On any given day, we send 294 billion emails and watch 500 years’ worth of videos on YouTube. This astronomical exchange of information has become a natural part of our everyday lives and seems common place since we’re able to do it with the click of a button, but the infrastructure supporting our growing data sharing habits is anything but easy. Data centers around the world are critical to making our digital lives possible, but as the information we exchange every day continues to grow, their footprints grow with it. And, since data centers account for approximately 1.5-2% of world’s total energy usage, there is an increased focus on sustainability initiatives and calls for greater energy efficiency. This leads to a key question: How does a company ensure its data centers support information management needs in an energy efficient manner? It may seem like an almost impossible mission, but with the right technology, data centers don’t need to continue hogging power.
Greener data centers have emerged as a way to increase energy efficiency, minimize operating costs, and reduce environmental impact without compromising uptime. These facilities are entirely built, managed, and operated on green computing principles, including green design, green use, green manufacturing, and green disposal. These principles address two issues that plague the average data center: 1) The power required to run the actual equipment, and 2) The power required to cool the equipment. Green data centers address both as they provide the same storage space as conventional data centers, but they consume up to 80% less energy.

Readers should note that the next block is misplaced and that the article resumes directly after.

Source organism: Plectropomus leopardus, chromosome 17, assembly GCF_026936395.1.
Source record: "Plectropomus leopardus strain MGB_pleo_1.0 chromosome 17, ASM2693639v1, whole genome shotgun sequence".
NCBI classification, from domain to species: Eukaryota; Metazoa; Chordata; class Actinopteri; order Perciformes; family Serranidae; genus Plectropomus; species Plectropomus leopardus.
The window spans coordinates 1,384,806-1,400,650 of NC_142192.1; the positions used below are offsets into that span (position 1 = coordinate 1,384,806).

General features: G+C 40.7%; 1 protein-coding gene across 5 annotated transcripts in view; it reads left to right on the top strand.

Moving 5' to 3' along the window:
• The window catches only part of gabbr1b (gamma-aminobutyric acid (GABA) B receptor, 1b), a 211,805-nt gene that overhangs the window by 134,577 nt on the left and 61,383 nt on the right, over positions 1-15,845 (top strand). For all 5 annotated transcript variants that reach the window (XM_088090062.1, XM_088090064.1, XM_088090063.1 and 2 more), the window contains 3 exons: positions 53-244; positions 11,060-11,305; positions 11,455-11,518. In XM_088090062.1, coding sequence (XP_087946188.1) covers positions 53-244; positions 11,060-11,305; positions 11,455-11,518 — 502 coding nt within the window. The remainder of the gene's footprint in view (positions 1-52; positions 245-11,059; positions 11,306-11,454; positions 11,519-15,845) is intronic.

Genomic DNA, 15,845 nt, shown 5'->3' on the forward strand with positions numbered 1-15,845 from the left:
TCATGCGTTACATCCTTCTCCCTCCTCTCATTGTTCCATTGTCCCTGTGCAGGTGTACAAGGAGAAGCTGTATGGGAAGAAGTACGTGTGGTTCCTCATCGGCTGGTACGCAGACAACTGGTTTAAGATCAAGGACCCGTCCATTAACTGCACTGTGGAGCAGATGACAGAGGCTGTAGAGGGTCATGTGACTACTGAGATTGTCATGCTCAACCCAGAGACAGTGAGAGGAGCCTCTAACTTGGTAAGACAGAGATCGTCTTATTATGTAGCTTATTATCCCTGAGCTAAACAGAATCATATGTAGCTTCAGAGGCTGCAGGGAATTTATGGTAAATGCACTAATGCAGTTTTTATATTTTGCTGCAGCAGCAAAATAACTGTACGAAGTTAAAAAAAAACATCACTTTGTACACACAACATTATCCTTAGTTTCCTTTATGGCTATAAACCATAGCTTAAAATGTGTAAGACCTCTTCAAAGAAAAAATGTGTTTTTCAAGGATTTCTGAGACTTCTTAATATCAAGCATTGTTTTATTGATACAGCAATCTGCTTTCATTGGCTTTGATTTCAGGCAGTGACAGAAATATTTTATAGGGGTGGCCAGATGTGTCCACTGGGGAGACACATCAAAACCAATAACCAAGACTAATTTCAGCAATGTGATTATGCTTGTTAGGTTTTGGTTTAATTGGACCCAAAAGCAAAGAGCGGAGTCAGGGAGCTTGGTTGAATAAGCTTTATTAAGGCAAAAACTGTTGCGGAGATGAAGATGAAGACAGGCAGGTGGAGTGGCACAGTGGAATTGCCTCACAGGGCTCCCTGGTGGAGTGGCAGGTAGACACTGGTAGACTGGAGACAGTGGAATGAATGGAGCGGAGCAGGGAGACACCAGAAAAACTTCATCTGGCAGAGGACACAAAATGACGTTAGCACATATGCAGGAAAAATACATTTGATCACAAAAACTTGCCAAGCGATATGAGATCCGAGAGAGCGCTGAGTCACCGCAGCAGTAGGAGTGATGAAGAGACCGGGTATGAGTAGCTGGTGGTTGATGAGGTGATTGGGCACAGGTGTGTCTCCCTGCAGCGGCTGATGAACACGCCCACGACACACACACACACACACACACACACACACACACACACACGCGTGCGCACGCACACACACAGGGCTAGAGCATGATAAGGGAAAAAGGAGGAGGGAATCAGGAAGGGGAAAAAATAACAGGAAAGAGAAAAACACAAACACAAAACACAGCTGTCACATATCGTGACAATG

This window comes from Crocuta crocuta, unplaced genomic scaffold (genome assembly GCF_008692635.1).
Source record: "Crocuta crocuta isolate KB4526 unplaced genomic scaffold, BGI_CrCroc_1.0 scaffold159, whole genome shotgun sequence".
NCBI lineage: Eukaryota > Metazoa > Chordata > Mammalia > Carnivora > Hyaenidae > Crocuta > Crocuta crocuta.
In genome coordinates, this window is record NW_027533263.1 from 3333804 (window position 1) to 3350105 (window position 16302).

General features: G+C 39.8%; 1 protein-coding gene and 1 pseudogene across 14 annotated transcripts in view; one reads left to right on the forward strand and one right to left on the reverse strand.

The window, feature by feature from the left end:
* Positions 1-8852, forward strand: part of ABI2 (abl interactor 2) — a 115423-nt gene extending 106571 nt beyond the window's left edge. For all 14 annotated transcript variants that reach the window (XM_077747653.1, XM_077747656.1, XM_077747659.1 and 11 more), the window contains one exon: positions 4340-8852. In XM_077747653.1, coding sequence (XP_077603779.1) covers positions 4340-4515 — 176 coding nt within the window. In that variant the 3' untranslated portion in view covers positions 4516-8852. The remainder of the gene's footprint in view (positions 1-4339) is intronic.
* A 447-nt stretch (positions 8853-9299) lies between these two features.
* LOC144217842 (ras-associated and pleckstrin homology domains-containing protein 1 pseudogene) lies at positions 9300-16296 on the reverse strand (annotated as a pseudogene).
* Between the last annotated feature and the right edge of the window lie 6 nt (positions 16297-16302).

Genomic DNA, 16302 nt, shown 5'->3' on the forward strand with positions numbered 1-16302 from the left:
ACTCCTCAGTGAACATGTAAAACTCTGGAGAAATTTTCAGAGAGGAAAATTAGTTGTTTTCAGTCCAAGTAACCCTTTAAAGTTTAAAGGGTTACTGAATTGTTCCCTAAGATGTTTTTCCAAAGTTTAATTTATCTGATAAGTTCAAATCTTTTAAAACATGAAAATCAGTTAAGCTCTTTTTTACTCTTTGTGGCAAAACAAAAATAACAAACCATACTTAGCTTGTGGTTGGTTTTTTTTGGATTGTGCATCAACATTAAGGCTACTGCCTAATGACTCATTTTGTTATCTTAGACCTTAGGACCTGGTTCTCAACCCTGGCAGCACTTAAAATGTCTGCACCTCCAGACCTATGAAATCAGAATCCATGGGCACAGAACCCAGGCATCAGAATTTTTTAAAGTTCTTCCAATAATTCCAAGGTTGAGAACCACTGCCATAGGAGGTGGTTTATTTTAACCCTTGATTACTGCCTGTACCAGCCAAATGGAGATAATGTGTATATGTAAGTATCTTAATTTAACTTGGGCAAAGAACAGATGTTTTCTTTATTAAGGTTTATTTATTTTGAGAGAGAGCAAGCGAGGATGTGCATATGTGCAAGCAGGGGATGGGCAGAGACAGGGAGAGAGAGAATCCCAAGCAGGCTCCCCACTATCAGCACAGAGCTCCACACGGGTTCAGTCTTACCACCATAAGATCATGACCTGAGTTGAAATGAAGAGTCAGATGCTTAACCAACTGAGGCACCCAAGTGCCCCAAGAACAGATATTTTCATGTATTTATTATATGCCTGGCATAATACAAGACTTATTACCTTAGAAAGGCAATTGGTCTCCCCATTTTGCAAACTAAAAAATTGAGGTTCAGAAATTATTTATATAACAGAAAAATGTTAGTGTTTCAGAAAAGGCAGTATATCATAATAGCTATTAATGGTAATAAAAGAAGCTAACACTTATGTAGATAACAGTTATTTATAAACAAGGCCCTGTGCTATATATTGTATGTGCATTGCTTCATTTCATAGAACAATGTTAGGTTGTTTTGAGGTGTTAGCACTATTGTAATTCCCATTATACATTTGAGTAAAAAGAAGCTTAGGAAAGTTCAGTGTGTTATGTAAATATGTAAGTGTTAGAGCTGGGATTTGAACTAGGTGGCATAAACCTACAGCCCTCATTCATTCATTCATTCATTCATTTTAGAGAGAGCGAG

Establishing a green data center involves a holistic process that starts with a thorough assessment, and proper and consistent monitoring of all components of the data center. There are a lot of variables in these facilities— servers, power and cooling equipment, fire detection, security and access control, and much more. They all need to be assessed, monitored and managed for operation and for energy usage. As the Wall Street Journal recently reported, a huge impact can be made from turning off under-utilized servers and eliminating “zombie servers.”
Other key opportunities for a reduction of energy usage include installing efficient cooling systems, or chillers, for the servers and leveraging Data Center Infrastructure Management (DCIM) software tools to monitor, measure, manage, and/or control data center performance, utilization, and energy consumption. Building management stations like Siemens Desigo CC help data centers optimize energy and operational efficiency, and DCIM dashboard solutions like Datacenter Clarity LC™ can help monitor trends and confirm energy savings. Data center owners can also take measures to improve air flow management, air quality, and water efficiency. Leveraging LEED principles, such as incorporating renewable energy sources, also greatly impact a facility’s efficiency and carbon footprint.
These technologies are addressing challenges in today’s data center market, but it’s still essential to look at how the energy systems of the future can impact this power-intensive market. In Cheyenne, Wyoming, Siemens partnered with Microsoft and Fuel Cell Energy to develop and launch the first biogas-powered, zero-carbon data center in the world. The power monitoring technology inside the data center’s infrastructure determines how much power is being created by the biogas and fuel cell system, as well as how much is needed. Insight into this process allows operators to ensure enough biogas is flowing and power created so Microsoft can count on renewable resources to keep its data center operational at all times.
The green data centers of today (and tomorrow) save money by reducing operational and capital expenses, including power and cooling costs as well as equipment wear and tear. They also help companies meet their sustainability goals by more efficiently using resources. With data centers becoming more complex, it’s important for companies to have deep insight into application performance, capacity, and energy use. By proactively monitoring these and identifying IT inefficiencies, they can return wasted dollars to their bottom lines.
Editor’s Note: John Kovachis responsible for the Global Data Center Vertical Market for Siemens Building Technologies and Siemens Energy Management Businesses. He is also a Board Member of The Green Grid.